Saturday, December 8, 2007
Bakshi Review: Fritz the Cat (1972)
Here is my review of the very first animated film to be rated X and the first feature film done by Ralph Bakshi. I'm not very good at this, so bear with me.
Plot: From New York City to the American Desert, a young college-age (also known back then as draft-age) cat named Fritz gets himself caught up in the politics and free love so prevalent of the 1960's.
Virtues: The satire in this film is one of the most biting in all of Bakshi's films. You just have to look at the early scenes with Fritz and the college girls and you understand the feel of the entire movie. It's one of the best satires of the 60's flower-children. Also, the characters in this movie are so very human. They show the dark underbelly of humanity (albeit in anthropomorphized animal form). There is no real villain in this movie, because everybody is an unbearable asshole, from the pig cops to the main character. Also, the animation is quite good. It's nice and cartoony, and it feels honest, if you can understand that.
Vices: For every ying, there is a yang. While the characters are very human, that's the reason there is nobody to root for. By the end of the movie, I wanted to strangle Fritz with my bare hands for how he treated his girlfriend and everybody else. He had a complete disregard for everyone's life. Besides that, there was an overabundance of over-the-top violence in his movie, especially towards the girlfriend of the heroin-addicted Neo-Nazi rabbit, a voluptuous horse-girl in the R. Crumb tradition. I felt it was all a little overdone, but the violence was very true to the sixties, so I'll leave it up to the individual viewer. A really big problem with this movie is the occasionally poor juxtaposition of sound and image. What I mean is the musical score and the animation don't always match. For example, the horse-girl is about to be savagely raped by the revolutionary terrorist group (which her boyfriend is a part of) and the music starts to build toward that moment, but the animation slows the momentum down because the characters just stop in mid-frame.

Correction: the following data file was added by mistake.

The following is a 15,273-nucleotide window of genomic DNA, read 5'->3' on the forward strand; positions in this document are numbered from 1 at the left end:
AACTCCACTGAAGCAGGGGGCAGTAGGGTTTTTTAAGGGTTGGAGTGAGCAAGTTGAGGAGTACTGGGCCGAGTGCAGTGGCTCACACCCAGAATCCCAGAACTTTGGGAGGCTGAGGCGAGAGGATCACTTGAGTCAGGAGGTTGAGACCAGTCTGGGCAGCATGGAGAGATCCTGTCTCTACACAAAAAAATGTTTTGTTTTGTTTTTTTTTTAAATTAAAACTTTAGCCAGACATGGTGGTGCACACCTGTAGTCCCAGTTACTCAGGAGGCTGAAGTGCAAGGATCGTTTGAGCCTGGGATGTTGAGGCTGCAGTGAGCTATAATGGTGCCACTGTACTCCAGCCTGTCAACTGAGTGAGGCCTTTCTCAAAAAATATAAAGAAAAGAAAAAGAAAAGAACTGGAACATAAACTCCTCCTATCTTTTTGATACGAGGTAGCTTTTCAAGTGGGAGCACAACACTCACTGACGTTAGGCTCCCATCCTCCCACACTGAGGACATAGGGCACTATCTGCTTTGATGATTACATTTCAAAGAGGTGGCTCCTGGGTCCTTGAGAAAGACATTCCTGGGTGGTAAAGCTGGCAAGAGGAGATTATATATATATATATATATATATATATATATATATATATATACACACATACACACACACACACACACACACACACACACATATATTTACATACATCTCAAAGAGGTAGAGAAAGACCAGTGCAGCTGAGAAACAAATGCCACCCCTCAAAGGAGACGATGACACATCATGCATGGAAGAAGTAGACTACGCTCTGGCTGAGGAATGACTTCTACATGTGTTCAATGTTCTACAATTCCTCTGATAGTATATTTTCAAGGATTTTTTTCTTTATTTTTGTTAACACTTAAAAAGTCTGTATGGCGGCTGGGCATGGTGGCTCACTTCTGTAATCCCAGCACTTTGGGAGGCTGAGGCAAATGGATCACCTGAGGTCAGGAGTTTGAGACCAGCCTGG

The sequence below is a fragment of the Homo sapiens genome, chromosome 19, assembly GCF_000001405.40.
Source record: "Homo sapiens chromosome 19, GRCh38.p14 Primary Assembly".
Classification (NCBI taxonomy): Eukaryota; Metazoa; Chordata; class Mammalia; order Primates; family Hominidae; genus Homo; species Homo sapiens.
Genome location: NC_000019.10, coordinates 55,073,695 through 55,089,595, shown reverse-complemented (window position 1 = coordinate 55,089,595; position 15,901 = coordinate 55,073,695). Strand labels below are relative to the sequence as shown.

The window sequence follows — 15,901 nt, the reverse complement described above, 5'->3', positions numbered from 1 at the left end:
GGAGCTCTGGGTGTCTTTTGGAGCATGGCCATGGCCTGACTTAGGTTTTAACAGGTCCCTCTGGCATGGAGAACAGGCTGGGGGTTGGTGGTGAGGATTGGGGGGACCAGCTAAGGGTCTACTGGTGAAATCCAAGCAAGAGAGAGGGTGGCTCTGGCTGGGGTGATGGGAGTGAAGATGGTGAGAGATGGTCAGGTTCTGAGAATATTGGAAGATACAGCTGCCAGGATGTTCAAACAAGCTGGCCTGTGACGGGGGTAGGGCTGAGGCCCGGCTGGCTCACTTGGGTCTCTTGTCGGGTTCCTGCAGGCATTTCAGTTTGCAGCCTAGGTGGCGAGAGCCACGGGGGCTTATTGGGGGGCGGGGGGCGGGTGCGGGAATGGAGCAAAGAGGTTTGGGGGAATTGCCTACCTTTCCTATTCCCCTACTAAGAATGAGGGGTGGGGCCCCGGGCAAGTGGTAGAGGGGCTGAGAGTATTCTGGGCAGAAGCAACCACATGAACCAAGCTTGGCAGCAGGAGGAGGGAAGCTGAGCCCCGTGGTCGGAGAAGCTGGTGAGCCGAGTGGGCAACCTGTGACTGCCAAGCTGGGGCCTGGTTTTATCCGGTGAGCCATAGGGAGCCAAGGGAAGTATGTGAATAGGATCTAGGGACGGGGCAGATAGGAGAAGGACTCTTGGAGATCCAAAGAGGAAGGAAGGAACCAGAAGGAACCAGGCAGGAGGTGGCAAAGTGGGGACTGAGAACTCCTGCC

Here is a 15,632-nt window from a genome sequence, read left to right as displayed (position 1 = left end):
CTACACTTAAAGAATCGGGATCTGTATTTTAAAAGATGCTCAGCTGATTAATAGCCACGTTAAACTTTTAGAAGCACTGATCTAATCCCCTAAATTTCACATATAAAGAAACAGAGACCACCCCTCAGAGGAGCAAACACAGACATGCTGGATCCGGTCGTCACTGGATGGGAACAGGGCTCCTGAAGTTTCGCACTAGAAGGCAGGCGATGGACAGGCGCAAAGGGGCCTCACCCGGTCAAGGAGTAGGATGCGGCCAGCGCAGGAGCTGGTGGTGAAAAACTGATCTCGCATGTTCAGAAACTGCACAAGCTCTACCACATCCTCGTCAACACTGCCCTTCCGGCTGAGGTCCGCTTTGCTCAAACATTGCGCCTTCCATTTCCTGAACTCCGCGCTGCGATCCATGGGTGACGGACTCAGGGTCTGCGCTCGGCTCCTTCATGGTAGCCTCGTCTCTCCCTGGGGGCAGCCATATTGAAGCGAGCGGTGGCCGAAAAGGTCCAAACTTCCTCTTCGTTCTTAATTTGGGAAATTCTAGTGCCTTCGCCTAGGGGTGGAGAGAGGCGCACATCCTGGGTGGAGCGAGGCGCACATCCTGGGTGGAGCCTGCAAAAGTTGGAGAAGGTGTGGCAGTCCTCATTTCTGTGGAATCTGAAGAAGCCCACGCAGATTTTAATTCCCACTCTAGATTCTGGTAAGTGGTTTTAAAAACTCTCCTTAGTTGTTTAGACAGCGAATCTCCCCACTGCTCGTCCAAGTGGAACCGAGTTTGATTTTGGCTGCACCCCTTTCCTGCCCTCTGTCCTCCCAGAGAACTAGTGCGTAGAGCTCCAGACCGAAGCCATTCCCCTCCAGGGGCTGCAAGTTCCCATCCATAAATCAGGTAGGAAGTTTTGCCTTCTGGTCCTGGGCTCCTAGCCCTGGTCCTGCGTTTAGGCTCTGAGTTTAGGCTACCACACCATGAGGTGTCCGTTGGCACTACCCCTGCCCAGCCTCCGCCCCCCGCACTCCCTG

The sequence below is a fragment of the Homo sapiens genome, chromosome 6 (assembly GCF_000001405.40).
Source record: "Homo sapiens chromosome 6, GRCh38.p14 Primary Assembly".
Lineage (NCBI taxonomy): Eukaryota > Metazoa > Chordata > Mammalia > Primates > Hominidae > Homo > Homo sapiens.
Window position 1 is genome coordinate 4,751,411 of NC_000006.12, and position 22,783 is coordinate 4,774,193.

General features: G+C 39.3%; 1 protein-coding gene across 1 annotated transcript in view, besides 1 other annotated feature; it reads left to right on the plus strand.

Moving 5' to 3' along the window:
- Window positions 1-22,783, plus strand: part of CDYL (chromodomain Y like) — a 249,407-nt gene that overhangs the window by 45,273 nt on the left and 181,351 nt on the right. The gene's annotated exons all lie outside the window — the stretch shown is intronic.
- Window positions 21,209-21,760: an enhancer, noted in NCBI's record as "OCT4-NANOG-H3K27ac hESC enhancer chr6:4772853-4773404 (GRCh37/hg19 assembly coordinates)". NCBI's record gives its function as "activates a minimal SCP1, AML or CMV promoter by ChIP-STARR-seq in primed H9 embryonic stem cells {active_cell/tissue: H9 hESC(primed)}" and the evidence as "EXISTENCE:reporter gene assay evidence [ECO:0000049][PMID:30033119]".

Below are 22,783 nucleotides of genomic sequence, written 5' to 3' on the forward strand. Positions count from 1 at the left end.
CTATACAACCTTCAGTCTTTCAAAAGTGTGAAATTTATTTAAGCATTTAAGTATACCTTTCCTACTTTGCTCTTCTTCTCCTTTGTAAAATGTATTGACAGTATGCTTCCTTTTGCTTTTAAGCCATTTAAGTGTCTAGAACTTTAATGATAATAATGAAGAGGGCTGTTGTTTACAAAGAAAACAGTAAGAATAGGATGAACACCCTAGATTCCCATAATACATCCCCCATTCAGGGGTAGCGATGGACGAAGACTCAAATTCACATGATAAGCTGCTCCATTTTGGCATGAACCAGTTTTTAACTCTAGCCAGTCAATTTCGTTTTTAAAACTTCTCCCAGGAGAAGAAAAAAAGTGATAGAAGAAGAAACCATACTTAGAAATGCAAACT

Best Scene in the Film: Any scene with Duke the Crow. A good example of race relations in the sixties. In reality, a lot of black people were not that friendly with the hippies. I think it had to do with the fact that the flower children made the cost of rent go up, and maybe the fact that the blacks thought hippies attracted a lot of bad people (drug dealers etc.). To me, he was one of the true voices of sanity in the movie. When Fritz is trying to start the riot (while very stoned), Duke tries to calm the crowd down, knowing that a riot will not help anything. It was just too bad that he got killed.
Overall grade: 7.5 out of 10
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